Sunday, June 26, 2005

Real life in Japan - Visiting the Nishikubo's

As a wonderful end to our trip, dad's friend Takeshi Nishikubo invited us over to his house in the town of Motokaji, about an hour outside of Tokyo by train, where Nishi-san grew up.

Nishi met us at the train station and drove us over to the local supermarket (where Nishi's wife, Kazue, works part-time) to pick up food for lunch. Japan has changed quite a bit in the last decade - the supermarket was just like a SuperTarget (except it had an entire aisle dedicated to ramen noodles to Jon's delight) and the gas station was self-serve. Nishi picked up tempura shrimp and squid and sushi to go with the soba noodles he was to prepare for lunch.

We returned to his house where his ten year old son Ryo was waiting for us. The Nishikubo's have a lovely home with a comfortable family room, dining area, and kitchen where we spent most of our time. Ryo and Jon hit it off quickly speaking the international language of Nintendo Game Boy DS. Jon transferred a game over to Ryo's game boy and soon the two were sitting on the couch competing quietly with each other. After Nishi finished making lunch, his thirteen year old son, Takumi, arrive home from Sunday tutoring and joined us for lunch also. Takumi has just started learning English in school and was able to greet us and ask and answer several questions directly - he's a quick learner.

After a delicious lunch, Ryo left for his six hours of Sunday tutoring, and Takumi and Jon connected once again in the international language of electronic gaming. Kazue came home from work, and we enjoyed a nice conversation about our visit to Japan and their visits to the U.S. Nishi and Takumi took Jon and I on a walk around his town including visits to a local Buddhist temple and a Shinto shrine. We ended the visit with a trip to the Hano train station while Jon and Takumi played rock-paper-scissors, thumbfight, and the hand-slap game in the back seat giggling the whole way.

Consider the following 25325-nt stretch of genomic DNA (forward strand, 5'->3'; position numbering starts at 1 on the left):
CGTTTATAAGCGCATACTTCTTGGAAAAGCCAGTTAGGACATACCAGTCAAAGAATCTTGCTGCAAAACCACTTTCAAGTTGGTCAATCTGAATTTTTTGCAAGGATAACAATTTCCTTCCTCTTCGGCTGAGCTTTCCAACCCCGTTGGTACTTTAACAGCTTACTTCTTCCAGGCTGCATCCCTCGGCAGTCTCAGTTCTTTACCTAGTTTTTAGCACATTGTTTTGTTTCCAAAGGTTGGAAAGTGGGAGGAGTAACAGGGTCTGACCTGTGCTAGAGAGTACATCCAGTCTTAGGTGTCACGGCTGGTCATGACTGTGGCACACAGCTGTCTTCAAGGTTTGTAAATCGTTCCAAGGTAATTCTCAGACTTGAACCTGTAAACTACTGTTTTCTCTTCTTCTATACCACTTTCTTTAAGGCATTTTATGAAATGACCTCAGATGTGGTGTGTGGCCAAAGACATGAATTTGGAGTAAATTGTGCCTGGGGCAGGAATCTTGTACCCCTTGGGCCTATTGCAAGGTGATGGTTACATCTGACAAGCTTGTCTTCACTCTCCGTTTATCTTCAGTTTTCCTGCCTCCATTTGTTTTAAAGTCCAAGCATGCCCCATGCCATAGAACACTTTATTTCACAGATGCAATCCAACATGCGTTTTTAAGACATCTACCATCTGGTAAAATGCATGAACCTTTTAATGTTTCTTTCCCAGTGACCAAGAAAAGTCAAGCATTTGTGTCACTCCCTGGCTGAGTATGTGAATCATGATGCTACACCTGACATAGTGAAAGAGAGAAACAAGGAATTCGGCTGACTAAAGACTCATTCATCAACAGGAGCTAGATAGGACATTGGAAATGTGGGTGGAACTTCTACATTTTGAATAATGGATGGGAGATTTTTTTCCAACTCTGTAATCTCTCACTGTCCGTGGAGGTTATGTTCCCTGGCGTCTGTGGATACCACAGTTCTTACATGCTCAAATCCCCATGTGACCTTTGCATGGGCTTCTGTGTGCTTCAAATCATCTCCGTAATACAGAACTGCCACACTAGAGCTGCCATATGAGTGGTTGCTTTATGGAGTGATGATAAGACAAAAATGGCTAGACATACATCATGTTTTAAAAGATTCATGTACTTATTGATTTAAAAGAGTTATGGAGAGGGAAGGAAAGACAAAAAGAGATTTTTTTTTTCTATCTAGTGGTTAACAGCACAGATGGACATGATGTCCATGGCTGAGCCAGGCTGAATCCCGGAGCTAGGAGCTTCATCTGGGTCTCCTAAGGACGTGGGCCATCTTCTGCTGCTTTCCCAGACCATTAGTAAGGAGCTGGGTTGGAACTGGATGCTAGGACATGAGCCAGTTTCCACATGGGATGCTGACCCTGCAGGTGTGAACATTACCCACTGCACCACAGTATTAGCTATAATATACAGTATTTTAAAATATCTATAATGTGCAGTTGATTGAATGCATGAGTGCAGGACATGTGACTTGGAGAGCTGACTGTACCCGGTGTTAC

Thank you Nishikubo's!

Jon and I returned to Shinjuku to pick up our luggage and moved to a hotel in Ginza. We walked around that night and later crashed in our hotel after watching a true "B" movie - "Lethal".

Saturday, June 25, 2005

Us and the Family (Kazue, Nishi, Dad, Takumi and Me!) Posted by Hello

See, we're the same height! Posted by Hello

Hanging out at the Shinto Shrine in Nishi's Town Posted by Hello

Chillin like Villains in front of the Buddhist Temple! Posted by Hello

a favorite pastime of mine, feeding Koi! (now with more Takumi!) Posted by Hello

me and Takumi, speaking the international language Posted by Hello

Ringing the bell at the Shinto Shrine Posted by Hello

Myself, Dad and Takumi in front of the Buddhist Shrine in Takumi's town Posted by Hello

man, i used to look just like him... (and still do!) Posted by Hello

Me with Nishi's younger son, Ryo, speaking the internaional language of Otaku, Gameboy Posted by Hello

We are now in Motokaji, where Takeshi Nishikubo and his family live! Posted by Hello

Hanging out in Hiroshima

We arrive late at the Royal Rhiga Hotel in Hiroshima and talked them into upgrading us to a room with high speed internet so we could keep blogging. By the time we finished blogging for the night, we were famished, but it was nearly midnight so we weren't sure what would be open. While dad finished up, Jon called the hotel front desk and found out where the late night action in Hiroshima was.